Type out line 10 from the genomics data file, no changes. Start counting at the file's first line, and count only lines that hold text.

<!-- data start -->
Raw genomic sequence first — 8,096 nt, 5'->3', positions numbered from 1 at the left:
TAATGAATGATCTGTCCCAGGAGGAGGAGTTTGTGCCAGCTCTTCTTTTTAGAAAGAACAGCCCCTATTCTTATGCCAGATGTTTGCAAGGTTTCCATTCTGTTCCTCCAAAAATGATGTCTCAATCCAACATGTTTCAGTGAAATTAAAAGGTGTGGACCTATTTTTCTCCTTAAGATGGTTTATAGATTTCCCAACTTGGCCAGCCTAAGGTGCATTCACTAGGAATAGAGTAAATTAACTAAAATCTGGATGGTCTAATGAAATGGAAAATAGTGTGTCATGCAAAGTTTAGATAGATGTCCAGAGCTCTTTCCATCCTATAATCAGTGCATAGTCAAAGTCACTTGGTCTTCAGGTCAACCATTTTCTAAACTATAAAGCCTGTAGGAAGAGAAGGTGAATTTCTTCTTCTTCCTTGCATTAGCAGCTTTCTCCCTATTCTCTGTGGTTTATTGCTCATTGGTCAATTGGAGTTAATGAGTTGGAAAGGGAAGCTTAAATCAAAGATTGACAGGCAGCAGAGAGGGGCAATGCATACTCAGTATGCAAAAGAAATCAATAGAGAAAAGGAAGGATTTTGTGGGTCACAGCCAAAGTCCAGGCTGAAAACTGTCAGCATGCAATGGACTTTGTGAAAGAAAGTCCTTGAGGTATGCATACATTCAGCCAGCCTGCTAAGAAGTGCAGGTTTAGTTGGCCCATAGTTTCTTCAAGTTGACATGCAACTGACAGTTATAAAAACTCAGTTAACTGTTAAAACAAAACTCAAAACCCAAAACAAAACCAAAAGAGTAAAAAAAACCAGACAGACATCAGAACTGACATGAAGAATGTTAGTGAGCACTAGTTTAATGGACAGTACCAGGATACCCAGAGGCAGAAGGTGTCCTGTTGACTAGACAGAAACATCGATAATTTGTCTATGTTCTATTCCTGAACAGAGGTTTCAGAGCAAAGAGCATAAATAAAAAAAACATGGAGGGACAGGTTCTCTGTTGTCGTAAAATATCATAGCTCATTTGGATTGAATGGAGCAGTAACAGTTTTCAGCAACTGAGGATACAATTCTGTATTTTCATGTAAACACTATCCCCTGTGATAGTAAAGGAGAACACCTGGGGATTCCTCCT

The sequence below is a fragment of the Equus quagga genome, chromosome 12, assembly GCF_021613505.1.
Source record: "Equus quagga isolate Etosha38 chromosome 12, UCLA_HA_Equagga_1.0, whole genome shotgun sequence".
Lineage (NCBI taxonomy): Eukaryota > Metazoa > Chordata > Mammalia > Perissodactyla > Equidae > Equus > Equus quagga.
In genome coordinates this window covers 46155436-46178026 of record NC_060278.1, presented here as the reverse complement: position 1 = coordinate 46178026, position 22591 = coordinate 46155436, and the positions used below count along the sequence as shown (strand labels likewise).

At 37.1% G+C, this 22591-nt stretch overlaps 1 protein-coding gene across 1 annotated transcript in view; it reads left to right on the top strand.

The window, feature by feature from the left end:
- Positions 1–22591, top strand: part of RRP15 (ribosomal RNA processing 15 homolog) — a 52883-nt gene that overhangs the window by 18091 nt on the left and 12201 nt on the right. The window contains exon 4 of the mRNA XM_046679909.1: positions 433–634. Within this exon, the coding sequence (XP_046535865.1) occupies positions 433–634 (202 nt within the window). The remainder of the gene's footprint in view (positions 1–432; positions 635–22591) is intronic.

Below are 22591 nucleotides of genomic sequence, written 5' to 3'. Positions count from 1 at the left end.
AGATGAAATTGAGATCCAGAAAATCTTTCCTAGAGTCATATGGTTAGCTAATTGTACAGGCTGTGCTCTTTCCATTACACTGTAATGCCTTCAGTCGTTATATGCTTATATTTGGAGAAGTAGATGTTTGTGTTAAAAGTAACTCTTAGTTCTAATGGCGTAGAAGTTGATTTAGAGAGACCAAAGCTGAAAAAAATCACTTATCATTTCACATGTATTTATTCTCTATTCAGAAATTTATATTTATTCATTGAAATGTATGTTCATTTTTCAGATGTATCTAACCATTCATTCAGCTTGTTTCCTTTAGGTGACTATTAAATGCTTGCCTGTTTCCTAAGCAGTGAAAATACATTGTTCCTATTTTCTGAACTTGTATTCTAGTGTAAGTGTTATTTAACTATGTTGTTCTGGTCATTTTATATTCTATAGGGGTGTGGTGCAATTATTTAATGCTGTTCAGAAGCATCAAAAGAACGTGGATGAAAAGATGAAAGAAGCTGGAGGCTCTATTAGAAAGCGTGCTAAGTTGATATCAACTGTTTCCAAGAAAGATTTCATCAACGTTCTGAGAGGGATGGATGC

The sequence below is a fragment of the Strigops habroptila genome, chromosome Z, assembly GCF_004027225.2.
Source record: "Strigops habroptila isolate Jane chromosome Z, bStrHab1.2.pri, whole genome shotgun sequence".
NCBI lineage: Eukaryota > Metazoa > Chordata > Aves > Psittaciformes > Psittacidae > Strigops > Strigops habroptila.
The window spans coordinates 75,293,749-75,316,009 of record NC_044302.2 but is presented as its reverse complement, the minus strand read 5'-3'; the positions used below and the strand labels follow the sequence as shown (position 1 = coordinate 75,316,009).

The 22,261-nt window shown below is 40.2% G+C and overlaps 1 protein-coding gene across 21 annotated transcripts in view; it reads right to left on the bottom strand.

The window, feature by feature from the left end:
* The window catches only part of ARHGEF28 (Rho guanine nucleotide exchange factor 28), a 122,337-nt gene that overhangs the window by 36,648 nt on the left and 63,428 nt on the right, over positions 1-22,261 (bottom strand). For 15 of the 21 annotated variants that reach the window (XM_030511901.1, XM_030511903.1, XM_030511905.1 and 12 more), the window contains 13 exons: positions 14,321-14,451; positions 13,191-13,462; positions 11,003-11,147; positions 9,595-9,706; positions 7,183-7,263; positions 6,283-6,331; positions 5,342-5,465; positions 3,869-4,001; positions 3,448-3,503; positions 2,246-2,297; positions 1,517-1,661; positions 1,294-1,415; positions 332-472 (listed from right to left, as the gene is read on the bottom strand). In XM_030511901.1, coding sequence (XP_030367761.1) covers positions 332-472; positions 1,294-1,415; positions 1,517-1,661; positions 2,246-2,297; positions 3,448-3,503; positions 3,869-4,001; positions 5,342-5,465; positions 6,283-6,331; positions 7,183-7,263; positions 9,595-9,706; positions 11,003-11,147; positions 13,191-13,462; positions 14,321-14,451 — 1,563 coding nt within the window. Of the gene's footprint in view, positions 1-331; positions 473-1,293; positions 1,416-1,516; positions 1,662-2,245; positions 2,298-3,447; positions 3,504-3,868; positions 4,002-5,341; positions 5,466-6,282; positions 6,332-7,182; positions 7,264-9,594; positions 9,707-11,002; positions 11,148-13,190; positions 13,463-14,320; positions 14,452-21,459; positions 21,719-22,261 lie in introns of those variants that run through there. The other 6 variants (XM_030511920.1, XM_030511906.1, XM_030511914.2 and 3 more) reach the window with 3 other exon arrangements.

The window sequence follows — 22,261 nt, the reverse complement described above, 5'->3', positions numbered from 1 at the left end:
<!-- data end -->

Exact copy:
Below are 22591 nucleotides of genomic sequence, written 5' to 3'. Positions count from 1 at the left end.